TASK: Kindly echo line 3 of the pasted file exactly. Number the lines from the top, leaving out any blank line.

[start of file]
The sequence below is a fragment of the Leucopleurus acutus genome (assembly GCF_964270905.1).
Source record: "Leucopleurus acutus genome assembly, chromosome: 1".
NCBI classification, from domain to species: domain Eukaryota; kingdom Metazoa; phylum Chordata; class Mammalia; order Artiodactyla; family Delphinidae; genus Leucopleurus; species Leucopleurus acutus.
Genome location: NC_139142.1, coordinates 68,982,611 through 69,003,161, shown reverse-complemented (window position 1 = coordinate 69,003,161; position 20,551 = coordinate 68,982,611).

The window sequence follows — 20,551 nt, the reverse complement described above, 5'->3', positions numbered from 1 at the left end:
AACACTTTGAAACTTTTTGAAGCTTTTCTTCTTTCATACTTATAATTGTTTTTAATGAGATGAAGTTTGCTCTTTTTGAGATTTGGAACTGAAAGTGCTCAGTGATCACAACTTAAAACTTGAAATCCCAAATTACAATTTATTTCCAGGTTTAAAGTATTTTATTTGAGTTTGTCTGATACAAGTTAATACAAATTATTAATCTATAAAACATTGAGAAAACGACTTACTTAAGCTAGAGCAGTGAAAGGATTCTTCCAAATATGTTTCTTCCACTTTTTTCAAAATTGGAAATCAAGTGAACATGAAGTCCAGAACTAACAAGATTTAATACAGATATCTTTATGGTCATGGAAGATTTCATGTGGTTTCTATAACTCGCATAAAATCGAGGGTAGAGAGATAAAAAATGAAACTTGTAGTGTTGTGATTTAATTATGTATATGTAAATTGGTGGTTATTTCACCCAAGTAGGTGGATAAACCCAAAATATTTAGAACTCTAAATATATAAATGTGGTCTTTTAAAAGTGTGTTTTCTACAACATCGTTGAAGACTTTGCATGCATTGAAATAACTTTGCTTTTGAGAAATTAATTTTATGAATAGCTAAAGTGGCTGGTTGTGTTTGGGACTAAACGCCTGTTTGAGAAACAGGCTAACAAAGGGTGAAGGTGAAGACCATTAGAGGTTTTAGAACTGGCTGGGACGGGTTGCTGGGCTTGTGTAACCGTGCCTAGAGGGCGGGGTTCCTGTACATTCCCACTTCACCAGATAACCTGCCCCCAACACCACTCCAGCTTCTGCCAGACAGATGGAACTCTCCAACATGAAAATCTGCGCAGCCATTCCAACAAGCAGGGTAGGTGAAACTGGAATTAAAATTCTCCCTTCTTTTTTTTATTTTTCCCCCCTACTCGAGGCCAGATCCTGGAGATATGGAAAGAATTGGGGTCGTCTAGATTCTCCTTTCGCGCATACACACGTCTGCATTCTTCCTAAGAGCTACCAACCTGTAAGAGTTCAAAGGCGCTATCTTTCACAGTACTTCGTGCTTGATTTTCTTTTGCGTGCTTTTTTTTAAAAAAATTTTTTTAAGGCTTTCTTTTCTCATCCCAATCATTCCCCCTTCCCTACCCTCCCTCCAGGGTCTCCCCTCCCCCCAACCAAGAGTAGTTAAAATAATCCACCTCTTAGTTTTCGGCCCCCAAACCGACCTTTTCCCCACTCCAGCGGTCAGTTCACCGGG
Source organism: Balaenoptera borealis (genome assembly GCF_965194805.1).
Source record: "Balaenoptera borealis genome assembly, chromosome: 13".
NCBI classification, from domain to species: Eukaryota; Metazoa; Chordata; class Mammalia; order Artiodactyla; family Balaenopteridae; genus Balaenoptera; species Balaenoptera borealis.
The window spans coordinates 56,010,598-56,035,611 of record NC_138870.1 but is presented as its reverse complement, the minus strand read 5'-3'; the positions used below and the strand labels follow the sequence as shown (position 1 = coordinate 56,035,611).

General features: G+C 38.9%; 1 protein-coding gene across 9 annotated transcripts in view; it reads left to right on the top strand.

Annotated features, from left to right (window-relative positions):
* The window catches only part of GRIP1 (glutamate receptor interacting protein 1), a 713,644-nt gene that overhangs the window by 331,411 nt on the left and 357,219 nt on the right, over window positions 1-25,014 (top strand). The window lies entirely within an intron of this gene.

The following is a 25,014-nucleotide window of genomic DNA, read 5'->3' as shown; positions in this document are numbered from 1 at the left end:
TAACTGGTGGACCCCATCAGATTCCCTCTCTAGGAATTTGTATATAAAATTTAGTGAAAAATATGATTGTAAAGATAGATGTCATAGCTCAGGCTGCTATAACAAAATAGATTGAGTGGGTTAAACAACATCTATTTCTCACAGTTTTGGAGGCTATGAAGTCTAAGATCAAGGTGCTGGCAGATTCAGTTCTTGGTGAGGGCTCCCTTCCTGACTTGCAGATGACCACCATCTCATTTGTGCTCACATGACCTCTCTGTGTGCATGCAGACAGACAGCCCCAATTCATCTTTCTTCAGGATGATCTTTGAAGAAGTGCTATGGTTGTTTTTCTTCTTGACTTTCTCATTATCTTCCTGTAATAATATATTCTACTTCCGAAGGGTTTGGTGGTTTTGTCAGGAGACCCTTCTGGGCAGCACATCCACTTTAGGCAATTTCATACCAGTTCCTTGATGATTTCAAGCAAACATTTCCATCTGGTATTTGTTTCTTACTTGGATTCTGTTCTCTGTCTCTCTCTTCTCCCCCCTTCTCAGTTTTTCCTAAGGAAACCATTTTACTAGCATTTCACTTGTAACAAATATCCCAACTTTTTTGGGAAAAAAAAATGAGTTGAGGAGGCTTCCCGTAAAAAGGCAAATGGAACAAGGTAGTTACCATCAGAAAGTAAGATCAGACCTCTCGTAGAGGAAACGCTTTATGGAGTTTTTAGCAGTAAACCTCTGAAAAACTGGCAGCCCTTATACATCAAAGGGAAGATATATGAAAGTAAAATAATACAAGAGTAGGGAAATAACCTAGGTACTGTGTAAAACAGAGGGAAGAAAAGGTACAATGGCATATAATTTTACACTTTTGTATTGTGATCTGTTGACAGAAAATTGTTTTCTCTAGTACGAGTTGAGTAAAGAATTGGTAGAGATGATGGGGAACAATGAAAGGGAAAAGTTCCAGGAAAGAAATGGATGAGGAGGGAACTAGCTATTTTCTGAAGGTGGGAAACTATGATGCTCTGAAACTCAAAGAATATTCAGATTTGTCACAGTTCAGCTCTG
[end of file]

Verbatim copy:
NCBI classification, from domain to species: domain Eukaryota; kingdom Metazoa; phylum Chordata; class Mammalia; order Artiodactyla; family Delphinidae; genus Leucopleurus; species Leucopleurus acutus.